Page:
Based on the findings in this study, the team is now considering the possibility of adding mitochondrial inhibitors into the therapeutic mix for patients in this trial.

The CUMC team is currently testing this dual approach in human and animals models.

Explore further: New link seen between gene fusion and bladder cancer

More information: A metabolic function of FGFR3-TACC3 gene fusions in cancer, Nature (2018). nature.com/articles/doi:10.1038/nature25171

Related Stories

New link seen between gene fusion and bladder cancer

September 18, 2017
(HealthDay)—The fibroblast growth factor receptor 3 (FGFR3) transforming acidic coiled-coil containing protein 3 (TACC3) (FT3) gene fusion recruits endogenous TACC3 away from the mitotic spindle, resulting in errors in ...

Study highlights new link between gene fusion and bladder and brain cancer

August 30, 2017
A study by the University of Warwick sheds new light on gene fusion in bladder and brain cancer.

Fusion gene contributes to glioblastoma progression

January 9, 2013
Fusion genes are common chromosomal aberrations in many cancers, and can be used as prognostic markers and drug targets in clinical practice.

Genetic alterations show promise in diagnosis and treatment of bladder cancer

October 16, 2013
A Chinese research team composed of Shenzhen Second People's Hospital, BGI and other institutes reports their latest study on bladder cancer genomics that was published online in Nature Genetics. The discoveries were made ...

Genetic targets to chemo-resistant breast cancer identified

October 3, 2017
Research led by Dr. Carlos Arteaga, Director of the Harold C. Simmons Comprehensive Cancer Center, has identified potential targets for treatment of triple negative breast cancer, the most aggressive form of breast cancer.

Study reveals genes that drive brain cancer

August 5, 2013
A team of researchers at the Herbert Irving Comprehensive Cancer Center at Columbia University Medical Center has identified 18 new genes responsible for driving glioblastoma multiforme, the most common—and most aggressive—form ...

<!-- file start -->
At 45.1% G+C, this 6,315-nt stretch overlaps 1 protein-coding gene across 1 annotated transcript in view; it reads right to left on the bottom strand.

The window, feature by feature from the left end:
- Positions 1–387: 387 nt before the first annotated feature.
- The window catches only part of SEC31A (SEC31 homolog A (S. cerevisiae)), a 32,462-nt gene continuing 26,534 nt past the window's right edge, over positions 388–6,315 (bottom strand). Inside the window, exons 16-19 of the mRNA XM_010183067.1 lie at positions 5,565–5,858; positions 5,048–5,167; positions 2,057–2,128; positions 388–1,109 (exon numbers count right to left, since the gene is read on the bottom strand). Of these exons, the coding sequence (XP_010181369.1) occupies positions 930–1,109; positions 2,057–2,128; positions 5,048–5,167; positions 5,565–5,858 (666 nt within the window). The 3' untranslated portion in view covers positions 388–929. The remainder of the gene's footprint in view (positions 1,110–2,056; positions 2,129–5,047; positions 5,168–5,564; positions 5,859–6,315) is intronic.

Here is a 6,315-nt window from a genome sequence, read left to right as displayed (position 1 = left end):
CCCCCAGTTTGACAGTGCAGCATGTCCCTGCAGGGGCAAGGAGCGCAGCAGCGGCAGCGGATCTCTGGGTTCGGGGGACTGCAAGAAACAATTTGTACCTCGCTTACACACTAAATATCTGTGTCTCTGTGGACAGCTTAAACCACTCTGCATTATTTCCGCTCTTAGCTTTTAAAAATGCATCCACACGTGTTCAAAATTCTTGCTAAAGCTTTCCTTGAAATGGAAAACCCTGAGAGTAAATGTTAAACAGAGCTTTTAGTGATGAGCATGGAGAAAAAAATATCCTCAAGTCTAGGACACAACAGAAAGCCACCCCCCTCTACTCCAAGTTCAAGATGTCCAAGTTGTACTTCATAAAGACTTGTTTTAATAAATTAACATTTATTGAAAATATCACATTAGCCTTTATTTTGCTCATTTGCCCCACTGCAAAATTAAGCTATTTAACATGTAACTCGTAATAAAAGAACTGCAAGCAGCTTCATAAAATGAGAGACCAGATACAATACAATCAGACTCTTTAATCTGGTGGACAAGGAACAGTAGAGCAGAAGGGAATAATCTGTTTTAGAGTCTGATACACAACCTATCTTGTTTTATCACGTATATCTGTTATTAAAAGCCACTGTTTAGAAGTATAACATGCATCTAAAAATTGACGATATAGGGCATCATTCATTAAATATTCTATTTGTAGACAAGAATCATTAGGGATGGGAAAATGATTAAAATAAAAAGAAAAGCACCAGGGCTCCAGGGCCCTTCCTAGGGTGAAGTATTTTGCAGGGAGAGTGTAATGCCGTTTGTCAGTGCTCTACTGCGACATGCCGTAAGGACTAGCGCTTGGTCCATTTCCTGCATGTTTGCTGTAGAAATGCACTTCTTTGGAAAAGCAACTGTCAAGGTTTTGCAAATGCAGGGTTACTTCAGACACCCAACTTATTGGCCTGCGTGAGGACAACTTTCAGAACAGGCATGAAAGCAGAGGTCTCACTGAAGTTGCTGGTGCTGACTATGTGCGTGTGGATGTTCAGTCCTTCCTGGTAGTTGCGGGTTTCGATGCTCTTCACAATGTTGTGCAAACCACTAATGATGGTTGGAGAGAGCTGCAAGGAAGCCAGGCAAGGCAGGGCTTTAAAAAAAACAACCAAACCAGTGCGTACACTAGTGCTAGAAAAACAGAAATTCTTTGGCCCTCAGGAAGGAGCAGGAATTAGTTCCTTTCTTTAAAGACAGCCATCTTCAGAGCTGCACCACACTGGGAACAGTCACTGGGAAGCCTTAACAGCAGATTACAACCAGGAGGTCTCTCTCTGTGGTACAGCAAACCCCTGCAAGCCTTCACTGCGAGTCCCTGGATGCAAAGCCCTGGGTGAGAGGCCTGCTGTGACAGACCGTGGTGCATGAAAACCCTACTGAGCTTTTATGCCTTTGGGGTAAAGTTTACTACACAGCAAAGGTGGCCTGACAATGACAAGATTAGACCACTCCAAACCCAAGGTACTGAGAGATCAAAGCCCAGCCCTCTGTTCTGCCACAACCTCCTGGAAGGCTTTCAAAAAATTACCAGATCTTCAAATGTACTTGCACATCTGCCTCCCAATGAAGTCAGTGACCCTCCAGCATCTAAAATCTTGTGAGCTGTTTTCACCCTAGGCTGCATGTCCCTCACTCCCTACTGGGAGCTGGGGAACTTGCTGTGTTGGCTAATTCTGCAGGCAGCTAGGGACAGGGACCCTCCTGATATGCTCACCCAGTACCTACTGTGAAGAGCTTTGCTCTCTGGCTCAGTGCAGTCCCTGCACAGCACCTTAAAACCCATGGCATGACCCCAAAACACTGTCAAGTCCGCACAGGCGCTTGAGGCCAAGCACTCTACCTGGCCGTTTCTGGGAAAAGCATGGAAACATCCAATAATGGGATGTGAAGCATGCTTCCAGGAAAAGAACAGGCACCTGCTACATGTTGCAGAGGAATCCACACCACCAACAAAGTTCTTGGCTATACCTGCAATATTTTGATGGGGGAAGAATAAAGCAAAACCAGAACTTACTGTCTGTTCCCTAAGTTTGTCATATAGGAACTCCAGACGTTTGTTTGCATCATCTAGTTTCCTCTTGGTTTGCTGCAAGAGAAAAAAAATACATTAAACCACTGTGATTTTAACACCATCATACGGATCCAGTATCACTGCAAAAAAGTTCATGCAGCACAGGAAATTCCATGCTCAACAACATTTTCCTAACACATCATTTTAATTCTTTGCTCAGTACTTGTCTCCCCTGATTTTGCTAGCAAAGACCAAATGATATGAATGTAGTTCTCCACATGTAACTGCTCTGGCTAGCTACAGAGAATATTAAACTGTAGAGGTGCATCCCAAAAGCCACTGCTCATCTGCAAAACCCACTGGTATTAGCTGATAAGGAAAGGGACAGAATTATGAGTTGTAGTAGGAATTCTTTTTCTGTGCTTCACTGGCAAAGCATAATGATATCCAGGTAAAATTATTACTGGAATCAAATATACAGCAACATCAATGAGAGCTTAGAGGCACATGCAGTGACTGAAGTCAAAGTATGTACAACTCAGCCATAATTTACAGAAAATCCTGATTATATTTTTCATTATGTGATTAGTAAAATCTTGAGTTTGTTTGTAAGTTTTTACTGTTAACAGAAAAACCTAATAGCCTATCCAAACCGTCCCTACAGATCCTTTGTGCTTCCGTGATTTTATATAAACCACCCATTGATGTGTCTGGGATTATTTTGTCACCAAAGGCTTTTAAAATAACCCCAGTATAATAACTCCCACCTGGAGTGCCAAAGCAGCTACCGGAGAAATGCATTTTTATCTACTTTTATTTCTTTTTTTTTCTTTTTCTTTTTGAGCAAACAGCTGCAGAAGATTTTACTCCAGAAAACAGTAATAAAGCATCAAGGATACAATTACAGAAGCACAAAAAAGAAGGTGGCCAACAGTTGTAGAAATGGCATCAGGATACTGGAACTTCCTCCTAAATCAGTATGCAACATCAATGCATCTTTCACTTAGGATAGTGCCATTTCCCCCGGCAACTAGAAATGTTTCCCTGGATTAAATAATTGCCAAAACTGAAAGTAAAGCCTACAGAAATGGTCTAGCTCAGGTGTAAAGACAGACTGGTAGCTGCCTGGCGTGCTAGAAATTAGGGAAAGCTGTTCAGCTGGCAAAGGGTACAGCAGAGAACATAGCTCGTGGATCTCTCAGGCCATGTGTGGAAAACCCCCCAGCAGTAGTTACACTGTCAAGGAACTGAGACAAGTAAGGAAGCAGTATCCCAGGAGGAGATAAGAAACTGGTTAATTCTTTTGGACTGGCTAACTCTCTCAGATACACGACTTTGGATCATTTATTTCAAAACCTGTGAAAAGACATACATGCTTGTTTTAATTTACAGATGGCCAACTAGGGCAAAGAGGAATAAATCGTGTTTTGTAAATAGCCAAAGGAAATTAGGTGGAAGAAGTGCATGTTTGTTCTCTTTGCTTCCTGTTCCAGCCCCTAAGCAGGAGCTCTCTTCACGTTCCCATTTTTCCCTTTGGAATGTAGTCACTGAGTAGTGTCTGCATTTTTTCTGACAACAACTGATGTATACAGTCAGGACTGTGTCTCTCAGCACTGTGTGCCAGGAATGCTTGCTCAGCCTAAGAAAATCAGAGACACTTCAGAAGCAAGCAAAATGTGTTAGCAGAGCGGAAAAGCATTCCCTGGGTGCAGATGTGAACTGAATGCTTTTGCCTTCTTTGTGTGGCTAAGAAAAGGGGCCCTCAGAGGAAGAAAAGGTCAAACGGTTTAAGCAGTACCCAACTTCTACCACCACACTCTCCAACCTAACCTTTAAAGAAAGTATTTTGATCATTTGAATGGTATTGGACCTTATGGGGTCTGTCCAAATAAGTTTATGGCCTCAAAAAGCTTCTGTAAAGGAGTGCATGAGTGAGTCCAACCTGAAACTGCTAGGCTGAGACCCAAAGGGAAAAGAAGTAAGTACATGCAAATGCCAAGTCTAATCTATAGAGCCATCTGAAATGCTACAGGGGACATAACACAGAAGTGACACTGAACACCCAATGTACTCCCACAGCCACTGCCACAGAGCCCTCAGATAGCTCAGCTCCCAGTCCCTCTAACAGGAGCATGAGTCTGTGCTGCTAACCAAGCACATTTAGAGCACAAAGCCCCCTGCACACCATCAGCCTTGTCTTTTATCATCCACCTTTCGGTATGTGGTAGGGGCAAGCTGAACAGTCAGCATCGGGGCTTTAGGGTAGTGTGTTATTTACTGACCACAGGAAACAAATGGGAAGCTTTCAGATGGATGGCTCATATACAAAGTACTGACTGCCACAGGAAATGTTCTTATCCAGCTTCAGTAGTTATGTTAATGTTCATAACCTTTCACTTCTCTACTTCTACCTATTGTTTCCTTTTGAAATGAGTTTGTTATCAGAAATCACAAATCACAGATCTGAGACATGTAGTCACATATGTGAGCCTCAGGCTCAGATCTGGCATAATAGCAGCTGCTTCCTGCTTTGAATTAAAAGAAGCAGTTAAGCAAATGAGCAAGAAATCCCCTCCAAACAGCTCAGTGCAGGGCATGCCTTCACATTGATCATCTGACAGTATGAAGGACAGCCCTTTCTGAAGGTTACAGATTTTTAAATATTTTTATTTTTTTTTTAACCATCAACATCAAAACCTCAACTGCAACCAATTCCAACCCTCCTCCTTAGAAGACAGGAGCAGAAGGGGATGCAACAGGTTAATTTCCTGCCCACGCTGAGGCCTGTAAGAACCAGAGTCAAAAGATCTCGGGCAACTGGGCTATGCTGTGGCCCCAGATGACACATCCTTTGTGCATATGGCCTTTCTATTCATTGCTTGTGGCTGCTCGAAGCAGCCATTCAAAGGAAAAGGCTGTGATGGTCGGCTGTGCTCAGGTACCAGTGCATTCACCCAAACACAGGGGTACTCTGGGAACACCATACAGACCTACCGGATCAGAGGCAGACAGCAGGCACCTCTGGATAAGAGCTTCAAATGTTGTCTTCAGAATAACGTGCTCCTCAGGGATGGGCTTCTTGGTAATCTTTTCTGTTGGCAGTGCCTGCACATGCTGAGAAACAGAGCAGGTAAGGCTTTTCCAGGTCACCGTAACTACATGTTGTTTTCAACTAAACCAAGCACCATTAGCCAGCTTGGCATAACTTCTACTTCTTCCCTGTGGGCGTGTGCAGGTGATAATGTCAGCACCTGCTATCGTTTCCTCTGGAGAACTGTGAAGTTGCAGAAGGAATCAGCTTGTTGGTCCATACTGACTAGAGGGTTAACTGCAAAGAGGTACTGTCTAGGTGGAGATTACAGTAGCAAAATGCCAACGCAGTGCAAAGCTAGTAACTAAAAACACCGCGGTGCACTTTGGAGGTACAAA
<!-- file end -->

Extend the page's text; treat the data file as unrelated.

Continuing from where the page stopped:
Recommended for you

Pregnant? Eating broccoli sprouts may reduce child's chances of breast cancer later in life

August 16, 2018
Researchers at the University of Alabama at Birmingham have found that a plant-based diet is more effective in preventing breast cancer later in life for the child if the mother consumed broccoli while pregnant. The 2018 ...

Three scientists share $500,000 prize for work on cancer therapy

August 15, 2018
Tumors once considered untreatable have disappeared and people previously given months to live are surviving for decades thanks to new therapies emerging from the work of three scientists chosen to receive a $500,000 medical ...

PARP inhibitor improves progression-free survival in patients with advanced breast cancers

August 15, 2018
In a randomized, Phase III trial led by researchers at The University of Texas MD Anderson Cancer Center, the PARP inhibitor talazoparib extended progression-free survival (PFS) and improved quality-of-life measures over ...

New clues into how 'trash bag of the cell' traps and seals off waste

August 15, 2018
The mechanics behind how an important process within the cell traps material before recycling it has puzzled scientists for years. But Penn State researchers have gained new insight into how this process seals off waste, ...

RUNX proteins act as regulators in DNA repair, study finds

August 15, 2018
A study by researchers from the Cancer Science Institute of Singapore (CSI Singapore) at the National University of Singapore has revealed that RUNX proteins are integral to efficient DNA repair via the Fanconi Anemia (FA) ...

Chemicals found in vegetables prevent colon cancer in mice

August 14, 2018
Chemicals produced by vegetables such as kale, cabbage and broccoli could help to maintain a healthy gut and prevent colon cancer, a new study from the Francis Crick Institute shows.

0 comments

Please sign in to add a comment. Registration is free, and takes less than a minute. Read more

Click here to reset your password.
Sign in to get notified via email when new comments are made.